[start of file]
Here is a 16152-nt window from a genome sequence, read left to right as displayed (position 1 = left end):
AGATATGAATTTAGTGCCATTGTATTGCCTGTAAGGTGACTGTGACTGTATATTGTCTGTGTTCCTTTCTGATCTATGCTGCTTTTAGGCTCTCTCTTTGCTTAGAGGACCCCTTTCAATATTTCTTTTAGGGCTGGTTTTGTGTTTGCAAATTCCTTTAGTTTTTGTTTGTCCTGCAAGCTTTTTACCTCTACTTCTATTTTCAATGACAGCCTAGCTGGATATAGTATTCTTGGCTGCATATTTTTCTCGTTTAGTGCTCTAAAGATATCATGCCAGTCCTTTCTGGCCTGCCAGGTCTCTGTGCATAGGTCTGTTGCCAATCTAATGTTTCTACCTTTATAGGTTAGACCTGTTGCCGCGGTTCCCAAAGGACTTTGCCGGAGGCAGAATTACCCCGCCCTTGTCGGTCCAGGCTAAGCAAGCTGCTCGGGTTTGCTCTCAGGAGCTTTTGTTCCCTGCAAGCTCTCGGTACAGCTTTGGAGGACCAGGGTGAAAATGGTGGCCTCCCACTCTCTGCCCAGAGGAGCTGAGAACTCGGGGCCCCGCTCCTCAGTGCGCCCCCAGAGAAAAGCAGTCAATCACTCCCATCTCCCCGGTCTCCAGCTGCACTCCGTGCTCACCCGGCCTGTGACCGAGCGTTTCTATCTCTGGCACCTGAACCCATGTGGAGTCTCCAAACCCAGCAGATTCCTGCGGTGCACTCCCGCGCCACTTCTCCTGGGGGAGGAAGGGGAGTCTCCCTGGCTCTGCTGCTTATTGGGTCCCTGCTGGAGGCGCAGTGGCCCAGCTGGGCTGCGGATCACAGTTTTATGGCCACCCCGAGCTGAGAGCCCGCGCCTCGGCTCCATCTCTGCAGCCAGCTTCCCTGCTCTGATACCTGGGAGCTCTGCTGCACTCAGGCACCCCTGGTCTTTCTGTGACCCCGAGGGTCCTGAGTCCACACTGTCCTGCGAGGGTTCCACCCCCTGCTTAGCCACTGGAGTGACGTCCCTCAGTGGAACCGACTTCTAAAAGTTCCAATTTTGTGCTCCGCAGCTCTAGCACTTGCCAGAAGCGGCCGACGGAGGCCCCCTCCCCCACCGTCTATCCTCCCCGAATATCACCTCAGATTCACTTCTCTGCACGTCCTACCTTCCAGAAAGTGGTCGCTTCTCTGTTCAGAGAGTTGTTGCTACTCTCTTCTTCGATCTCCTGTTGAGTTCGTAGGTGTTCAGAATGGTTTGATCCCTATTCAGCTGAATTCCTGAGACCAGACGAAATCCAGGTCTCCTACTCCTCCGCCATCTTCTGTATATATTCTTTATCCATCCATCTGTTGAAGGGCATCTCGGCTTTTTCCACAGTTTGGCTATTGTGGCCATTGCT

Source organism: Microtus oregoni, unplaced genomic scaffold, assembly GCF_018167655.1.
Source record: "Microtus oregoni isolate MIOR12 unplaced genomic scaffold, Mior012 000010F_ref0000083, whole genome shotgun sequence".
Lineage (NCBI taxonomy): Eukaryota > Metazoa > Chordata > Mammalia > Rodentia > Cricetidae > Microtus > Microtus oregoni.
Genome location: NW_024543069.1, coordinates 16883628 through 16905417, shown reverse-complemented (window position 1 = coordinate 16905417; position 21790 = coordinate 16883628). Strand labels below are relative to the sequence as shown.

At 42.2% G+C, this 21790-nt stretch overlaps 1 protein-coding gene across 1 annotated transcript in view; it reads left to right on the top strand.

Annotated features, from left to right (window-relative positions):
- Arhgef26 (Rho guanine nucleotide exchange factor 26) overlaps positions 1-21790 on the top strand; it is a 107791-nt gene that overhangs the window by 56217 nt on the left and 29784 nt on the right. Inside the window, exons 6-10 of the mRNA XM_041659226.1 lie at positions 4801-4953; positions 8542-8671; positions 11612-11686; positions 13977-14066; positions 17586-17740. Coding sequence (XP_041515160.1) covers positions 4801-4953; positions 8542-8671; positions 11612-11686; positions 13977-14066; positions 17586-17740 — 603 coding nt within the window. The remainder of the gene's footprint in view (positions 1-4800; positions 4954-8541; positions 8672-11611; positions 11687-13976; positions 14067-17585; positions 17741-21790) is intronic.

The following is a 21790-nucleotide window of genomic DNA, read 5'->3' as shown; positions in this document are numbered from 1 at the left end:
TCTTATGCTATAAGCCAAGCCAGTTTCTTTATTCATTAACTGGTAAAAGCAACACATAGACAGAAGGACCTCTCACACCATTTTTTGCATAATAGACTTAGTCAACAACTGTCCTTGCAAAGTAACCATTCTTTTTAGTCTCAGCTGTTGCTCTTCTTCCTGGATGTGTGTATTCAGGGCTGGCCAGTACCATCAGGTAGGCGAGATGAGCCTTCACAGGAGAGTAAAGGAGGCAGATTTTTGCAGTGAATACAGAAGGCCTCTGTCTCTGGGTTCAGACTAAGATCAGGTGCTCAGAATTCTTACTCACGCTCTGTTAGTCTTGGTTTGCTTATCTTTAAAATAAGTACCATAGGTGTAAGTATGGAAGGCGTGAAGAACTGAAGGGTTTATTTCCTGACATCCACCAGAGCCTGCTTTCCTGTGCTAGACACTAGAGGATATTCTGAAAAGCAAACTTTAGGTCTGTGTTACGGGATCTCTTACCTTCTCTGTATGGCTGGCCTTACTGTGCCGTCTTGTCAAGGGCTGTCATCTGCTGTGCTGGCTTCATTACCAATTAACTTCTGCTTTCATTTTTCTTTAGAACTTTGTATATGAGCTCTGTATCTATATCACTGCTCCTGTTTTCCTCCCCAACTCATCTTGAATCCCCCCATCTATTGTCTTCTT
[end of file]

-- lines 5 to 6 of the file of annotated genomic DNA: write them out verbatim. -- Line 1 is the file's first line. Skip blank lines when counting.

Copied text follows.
Lineage (NCBI taxonomy): Eukaryota > Metazoa > Chordata > Mammalia > Rodentia > Cricetidae > Microtus > Microtus oregoni.
Genome location: NW_024543069.1, coordinates 16883628 through 16905417, shown reverse-complemented (window position 1 = coordinate 16905417; position 21790 = coordinate 16883628). Strand labels below are relative to the sequence as shown.